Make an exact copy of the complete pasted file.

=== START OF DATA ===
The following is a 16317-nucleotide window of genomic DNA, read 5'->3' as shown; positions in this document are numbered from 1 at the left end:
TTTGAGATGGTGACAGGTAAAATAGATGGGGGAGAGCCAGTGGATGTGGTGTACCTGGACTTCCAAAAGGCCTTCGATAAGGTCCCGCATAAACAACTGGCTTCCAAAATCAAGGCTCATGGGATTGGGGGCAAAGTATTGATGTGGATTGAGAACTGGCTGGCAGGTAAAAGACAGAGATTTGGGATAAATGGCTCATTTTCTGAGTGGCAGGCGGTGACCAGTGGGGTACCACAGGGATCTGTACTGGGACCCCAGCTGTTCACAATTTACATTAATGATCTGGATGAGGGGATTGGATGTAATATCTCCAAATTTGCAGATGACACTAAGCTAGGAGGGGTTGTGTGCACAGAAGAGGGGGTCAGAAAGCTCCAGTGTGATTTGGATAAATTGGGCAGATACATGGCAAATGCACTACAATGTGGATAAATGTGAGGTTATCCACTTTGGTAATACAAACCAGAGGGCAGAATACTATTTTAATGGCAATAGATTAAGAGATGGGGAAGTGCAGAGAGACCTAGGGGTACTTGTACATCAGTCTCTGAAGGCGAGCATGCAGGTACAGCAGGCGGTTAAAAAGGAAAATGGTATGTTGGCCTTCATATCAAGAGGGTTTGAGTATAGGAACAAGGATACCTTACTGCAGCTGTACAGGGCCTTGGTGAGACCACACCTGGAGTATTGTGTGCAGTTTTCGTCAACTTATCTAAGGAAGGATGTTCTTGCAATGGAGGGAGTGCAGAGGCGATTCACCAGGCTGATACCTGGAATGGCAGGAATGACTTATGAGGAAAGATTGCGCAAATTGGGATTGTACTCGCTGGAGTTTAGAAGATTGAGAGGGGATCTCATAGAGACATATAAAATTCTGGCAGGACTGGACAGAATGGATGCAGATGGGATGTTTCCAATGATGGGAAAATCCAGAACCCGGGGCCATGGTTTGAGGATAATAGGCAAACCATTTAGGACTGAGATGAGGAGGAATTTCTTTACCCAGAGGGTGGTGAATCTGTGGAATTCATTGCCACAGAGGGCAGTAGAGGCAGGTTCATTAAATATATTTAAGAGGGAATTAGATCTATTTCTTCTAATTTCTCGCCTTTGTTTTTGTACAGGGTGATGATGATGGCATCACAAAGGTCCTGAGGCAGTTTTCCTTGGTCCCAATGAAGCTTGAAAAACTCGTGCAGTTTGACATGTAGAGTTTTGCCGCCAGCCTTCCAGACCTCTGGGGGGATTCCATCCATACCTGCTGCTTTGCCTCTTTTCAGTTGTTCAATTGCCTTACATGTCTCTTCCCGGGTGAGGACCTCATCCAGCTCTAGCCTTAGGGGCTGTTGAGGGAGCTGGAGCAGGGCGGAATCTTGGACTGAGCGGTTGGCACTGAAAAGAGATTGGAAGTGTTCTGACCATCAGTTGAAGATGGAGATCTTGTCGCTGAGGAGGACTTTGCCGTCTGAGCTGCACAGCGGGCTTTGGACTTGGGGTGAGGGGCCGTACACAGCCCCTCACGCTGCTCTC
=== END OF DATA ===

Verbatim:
The following is a 16317-nucleotide window of genomic DNA, read 5'->3' as shown; positions in this document are numbered from 1 at the left end:
TTTGAGATGGTGACAGGTAAAATAGATGGGGGAGAGCCAGTGGATGTGGTGTACCTGGACTTCCAAAAGGCCTTCGATAAGGTCCCGCATAAACAACTGGCTTCCAAAATCAAGGCTCATGGGATTGGGGGCAAAGTATTGATGTGGATTGAGAACTGGCTGGCAGGTAAAAGACAGAGATTTGGGATAAATGGCTCATTTTCTGAGTGGCAGGCGGTGACCAGTGGGGTACCACAGGGATCTGTACTGGGACCCCAGCTGTTCACAATTTACATTAATGATCTGGATGAGGGGATTGGATGTAATATCTCCAAATTTGCAGATGACACTAAGCTAGGAGGGGTTGTGTGCACAGAAGAGGGGGTCAGAAAGCTCCAGTGTGATTTGGATAAATTGGGCAGATACATGGCAAATGCACTACAATGTGGATAAATGTGAGGTTATCCACTTTGGTAATACAAACCAGAGGGCAGAATACTATTTTAATGGCAATAGATTAAGAGATGGGGAAGTGCAGAGAGACCTAGGGGTACTTGTACATCAGTCTCTGAAGGCGAGCATGCAGGTACAGCAGGCGGTTAAAAAGGAAAATGGTATGTTGGCCTTCATATCAAGAGGGTTTGAGTATAGGAACAAGGATACCTTACTGCAGCTGTACAGGGCCTTGGTGAGACCACACCTGGAGTATTGTGTGCAGTTTTCGTCAACTTATCTAAGGAAGGATGTTCTTGCAATGGAGGGAGTGCAGAGGCGATTCACCAGGCTGATACCTGGAATGGCAGGAATGACTTATGAGGAAAGATTGCGCAAATTGGGATTGTACTCGCTGGAGTTTAGAAGATTGAGAGGGGATCTCATAGAGACATATAAAATTCTGGCAGGACTGGACAGAATGGATGCAGATGGGATGTTTCCAATGATGGGAAAATCCAGAACCCGGGGCCATGGTTTGAGGATAATAGGCAAACCATTTAGGACTGAGATGAGGAGGAATTTCTTTACCCAGAGGGTGGTGAATCTGTGGAATTCATTGCCACAGAGGGCAGTAGAGGCAGGTTCATTAAATATATTTAAGAGGGAATTAGATCTATTTCTTCTAATTTCTCGCCTTTGTTTTTGTACAGGGTGATGATGATGGCATCACAAAGGTCCTGAGGCAGTTTTCCTTGGTCCCAATGAAGCTTGAAAAACTCGTGCAGTTTGACATGTAGAGTTTTGCCGCCAGCCTTCCAGACCTCTGGGGGGATTCCATCCATACCTGCTGCTTTGCCTCTTTTCAGTTGTTCAATTGCCTTACATGTCTCTTCCCGGGTGAGGACCTCATCCAGCTCTAGCCTTAGGGGCTGTTGAGGGAGCTGGAGCAGGGCGGAATCTTGGACTGAGCGGTTGGCACTGAAAAGAGATTGGAAGTGTTCTGACCATCAGTTGAAGATGGAGATCTTGTCGCTGAGGAGGACTTTGCCGTCTGAGCTGCACAGCGGGCTTTGGACTTGGGGTGAGGGGCCGTACACAGCCCCTCACGCTGCTCTC